Co-location of PV and BESS shapes the future of SEE solar energy

As the region prepares to significantly increase solar power capacity, this is expected to lead to lower wholesale prices. However, this growth in solar energy also creates a complex puzzle: how to seamlessly integrate these systems into the power grid and manage their inherent variability.

The paradox of abundance

The rapid development of renewable energy sources has led to an ironic twist: cannibalization. Solar power plants, synchronized with the sun’s schedule, produce energy simultaneously, flooding the market and driving down prices during peak hours. This phenomenon, in which photovoltaics with negligible marginal costs displaces more expensive power plants, leads to a collapse in prices exactly where solar power plants are looking for revenues.

Nets at the intersection

In addition to prices, the rapid deployment of photovoltaics places a strain on existing grid infrastructure, which struggles to keep pace with the development of renewable energy. To fully exploit the potential of solar energy and avoid constraints, a robust and expansive grid is essential. In SEE, grids require deep strengthening to adapt to increasing photovoltaic power.

The emergence of storage and flexibility

Amid slow grid expansion, energy storage and flexible demand are becoming key elements for integrating more solar PV into power grids. Elastic demand that adjusts to price signals serves as a buffer during periods of low prices, helping to stabilize the market. On the other hand, battery energy storage systems (BESS) offer a more complex solution, balancing power extraction and injection while maximizing revenues across different market segments.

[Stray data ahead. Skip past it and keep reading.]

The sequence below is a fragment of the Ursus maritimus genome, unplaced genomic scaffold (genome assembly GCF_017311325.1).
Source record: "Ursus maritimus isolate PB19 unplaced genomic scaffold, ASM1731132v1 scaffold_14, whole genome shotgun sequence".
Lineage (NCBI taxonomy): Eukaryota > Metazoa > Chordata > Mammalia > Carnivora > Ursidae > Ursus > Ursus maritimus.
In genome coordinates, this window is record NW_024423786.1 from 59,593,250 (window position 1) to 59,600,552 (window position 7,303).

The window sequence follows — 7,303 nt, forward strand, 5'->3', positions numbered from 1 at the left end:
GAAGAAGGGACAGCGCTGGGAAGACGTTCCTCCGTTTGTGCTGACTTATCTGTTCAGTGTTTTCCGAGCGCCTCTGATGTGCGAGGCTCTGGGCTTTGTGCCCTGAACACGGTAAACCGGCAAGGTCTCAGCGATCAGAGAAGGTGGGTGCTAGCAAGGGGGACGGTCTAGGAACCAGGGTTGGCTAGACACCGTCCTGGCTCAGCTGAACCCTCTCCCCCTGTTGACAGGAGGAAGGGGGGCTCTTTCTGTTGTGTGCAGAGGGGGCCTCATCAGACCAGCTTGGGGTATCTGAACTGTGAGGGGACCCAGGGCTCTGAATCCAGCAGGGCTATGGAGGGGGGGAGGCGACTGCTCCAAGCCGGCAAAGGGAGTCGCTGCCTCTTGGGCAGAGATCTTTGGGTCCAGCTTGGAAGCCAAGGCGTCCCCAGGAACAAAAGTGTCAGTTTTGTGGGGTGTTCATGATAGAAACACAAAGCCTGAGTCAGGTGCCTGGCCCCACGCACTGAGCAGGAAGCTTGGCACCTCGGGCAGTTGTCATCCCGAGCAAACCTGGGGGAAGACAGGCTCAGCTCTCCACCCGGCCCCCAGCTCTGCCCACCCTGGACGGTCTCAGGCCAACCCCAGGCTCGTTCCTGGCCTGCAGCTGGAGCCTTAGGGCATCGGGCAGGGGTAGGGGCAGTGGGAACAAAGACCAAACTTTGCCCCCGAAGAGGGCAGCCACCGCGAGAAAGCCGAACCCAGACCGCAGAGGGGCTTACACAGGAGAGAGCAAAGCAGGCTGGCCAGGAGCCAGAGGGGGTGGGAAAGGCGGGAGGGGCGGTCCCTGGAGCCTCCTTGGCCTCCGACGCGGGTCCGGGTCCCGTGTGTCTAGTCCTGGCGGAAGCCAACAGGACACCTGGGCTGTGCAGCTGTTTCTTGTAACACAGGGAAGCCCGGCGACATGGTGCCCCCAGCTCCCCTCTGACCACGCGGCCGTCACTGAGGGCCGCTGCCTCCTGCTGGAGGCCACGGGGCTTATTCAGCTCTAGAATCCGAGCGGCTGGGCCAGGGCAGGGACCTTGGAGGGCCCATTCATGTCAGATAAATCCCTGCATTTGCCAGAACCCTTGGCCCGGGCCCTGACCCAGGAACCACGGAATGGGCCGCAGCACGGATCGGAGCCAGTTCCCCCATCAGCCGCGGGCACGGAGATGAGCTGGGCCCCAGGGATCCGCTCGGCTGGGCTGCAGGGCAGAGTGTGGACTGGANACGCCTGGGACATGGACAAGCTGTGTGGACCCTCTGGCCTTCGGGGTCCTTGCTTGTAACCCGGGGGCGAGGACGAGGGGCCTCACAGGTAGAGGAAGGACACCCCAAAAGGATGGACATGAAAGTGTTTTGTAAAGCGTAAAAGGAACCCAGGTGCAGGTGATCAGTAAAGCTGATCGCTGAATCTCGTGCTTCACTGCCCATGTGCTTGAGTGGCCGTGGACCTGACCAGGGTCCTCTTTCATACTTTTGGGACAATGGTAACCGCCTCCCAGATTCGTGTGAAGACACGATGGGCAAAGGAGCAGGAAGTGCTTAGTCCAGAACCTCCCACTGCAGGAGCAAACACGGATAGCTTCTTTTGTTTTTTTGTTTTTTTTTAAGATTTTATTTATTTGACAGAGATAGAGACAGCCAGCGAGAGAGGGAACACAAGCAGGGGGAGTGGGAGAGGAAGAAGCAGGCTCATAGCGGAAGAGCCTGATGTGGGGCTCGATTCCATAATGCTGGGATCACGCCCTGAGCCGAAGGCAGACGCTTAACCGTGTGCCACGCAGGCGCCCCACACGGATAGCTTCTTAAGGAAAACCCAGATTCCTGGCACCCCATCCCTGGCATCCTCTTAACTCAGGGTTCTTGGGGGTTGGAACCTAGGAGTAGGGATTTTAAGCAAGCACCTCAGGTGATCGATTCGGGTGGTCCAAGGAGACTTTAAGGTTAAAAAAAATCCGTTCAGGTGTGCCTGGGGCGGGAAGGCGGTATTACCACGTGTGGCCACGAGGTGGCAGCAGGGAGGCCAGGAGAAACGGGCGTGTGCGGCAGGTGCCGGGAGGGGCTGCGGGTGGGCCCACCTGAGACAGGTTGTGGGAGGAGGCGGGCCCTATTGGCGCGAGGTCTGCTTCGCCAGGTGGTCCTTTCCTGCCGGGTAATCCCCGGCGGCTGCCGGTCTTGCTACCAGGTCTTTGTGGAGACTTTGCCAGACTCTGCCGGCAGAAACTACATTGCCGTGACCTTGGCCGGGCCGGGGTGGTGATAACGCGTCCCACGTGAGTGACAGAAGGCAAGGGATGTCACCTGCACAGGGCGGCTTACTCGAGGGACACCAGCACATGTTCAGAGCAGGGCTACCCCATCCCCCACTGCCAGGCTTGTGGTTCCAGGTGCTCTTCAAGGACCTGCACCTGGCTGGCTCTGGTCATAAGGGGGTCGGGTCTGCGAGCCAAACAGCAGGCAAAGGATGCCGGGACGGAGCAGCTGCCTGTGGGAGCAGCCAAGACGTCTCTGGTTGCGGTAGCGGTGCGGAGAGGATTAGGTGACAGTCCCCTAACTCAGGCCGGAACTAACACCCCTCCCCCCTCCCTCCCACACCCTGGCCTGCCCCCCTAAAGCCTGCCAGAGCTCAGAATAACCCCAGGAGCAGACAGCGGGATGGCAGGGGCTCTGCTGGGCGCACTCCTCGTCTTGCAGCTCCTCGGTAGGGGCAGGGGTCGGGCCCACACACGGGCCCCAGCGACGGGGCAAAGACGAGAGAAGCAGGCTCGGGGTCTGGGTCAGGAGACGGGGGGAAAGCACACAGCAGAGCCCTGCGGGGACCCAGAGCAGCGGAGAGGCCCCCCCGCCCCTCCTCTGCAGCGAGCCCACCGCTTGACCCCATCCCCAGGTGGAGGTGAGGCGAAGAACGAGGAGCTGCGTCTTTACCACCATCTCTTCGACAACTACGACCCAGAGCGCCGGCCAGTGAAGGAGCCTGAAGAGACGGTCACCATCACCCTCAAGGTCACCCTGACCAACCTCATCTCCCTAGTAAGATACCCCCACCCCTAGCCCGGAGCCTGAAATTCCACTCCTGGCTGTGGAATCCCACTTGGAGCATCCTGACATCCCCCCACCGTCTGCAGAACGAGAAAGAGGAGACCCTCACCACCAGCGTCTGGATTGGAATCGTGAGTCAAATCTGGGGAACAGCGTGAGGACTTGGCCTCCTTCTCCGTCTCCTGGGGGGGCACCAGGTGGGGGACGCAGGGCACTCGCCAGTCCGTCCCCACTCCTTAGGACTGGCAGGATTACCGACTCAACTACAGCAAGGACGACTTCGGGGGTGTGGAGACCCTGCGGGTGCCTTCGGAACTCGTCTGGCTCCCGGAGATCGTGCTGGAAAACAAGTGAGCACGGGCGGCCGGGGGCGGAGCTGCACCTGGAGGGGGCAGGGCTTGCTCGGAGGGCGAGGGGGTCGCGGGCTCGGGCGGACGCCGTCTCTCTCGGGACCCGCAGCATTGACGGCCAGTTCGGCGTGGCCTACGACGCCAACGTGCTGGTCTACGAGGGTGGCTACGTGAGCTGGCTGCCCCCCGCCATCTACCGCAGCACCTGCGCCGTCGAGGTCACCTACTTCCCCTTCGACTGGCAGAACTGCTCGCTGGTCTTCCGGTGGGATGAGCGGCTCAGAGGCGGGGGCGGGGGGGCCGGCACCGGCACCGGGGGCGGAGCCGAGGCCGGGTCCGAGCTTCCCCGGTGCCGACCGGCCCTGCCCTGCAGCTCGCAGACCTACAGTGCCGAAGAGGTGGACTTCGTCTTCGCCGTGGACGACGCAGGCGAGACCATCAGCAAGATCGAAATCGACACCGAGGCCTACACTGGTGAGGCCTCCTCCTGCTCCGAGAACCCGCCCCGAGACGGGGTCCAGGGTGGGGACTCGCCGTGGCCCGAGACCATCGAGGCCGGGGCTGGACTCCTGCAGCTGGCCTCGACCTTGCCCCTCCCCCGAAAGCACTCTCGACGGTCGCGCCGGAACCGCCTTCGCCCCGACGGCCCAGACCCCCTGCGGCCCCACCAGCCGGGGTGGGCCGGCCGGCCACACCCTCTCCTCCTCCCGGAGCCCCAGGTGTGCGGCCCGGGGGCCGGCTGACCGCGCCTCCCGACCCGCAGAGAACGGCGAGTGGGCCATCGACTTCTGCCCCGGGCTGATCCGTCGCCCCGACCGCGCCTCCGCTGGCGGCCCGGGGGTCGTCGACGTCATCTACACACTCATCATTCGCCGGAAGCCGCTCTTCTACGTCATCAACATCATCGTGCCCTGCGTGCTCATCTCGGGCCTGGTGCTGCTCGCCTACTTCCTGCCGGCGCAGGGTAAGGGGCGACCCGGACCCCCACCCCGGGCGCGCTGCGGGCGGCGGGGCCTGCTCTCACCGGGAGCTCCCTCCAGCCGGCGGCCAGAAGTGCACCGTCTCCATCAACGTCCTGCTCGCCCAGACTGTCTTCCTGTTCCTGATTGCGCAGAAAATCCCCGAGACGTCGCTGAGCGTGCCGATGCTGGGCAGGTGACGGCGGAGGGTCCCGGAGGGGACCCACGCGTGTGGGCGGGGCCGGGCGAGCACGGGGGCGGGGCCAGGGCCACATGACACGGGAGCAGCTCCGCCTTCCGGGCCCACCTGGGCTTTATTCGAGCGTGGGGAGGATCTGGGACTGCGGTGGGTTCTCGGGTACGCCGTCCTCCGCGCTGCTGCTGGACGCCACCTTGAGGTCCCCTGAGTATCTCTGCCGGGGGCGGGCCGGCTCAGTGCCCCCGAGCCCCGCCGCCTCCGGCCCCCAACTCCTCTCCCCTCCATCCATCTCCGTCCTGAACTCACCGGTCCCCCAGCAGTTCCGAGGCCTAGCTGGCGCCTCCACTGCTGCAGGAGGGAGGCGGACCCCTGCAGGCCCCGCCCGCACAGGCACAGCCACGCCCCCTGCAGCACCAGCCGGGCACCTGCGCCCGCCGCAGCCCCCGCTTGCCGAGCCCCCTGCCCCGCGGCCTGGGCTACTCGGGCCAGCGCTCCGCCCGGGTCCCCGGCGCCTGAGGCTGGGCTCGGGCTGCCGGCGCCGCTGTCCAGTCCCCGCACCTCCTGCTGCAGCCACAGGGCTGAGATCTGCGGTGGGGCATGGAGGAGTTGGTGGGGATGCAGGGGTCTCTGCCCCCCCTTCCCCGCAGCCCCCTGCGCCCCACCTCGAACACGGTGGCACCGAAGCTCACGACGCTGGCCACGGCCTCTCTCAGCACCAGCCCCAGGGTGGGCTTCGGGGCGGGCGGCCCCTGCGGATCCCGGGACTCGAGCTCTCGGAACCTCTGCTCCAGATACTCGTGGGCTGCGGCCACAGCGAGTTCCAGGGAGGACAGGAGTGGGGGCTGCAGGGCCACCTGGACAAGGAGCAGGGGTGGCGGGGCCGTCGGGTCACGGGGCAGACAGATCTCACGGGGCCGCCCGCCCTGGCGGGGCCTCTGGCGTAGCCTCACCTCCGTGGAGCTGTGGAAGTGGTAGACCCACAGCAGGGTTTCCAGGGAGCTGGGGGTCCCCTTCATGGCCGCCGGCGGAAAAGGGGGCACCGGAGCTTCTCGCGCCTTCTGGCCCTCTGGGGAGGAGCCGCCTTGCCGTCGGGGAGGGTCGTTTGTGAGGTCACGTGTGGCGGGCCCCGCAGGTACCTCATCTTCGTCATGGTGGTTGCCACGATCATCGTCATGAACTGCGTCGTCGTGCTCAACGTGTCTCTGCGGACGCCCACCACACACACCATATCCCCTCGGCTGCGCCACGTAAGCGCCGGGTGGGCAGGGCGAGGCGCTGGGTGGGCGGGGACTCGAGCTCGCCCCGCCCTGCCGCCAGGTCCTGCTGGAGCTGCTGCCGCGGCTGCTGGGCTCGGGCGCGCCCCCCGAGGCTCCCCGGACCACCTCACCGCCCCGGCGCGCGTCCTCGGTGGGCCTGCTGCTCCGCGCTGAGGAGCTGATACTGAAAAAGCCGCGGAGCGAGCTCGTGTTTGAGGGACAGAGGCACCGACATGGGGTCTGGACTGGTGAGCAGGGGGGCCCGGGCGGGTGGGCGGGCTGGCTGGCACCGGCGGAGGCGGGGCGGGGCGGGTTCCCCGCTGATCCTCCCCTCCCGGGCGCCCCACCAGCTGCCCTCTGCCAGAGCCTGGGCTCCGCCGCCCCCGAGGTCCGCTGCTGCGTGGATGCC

Strategic colocation alliance

The co-location of photovoltaics with BESS is proving to be a strategic move for the future of solar energy. This approach provides a common grid connection point for both solar and storage assets, leading to increased project economics and reduced revenue risk. Colocation not only allows for optimal use of valuable network bandwidth, but also opens up additional revenue streams through system services that would otherwise not be available with standalone setups.

Politics as a guiding light

Policy decisions play a key role in driving the market trajectory. Recent policy moves, such as colocation auctions in Bulgaria, the introduction of an automatic frequency restoration reserve (aFRR) standby requirement for new solar assets in Hungary, and energy injection limits in Greece, signal the growing importance of colocation in the regional solar strategy.

The combination of economic benefits, grid integration challenges, and supportive policies make co-located solar and battery storage systems an attractive solution for SEE. As the region continues to grow, it is becoming increasingly clear that the co-location of solar PV and battery energy storage will set a new standard for solar energy projects.

Panos Kefalas is the chief research expert for Southeast Europe at Aurora Energy Research, an energy market analysis company based in Oxford, UK.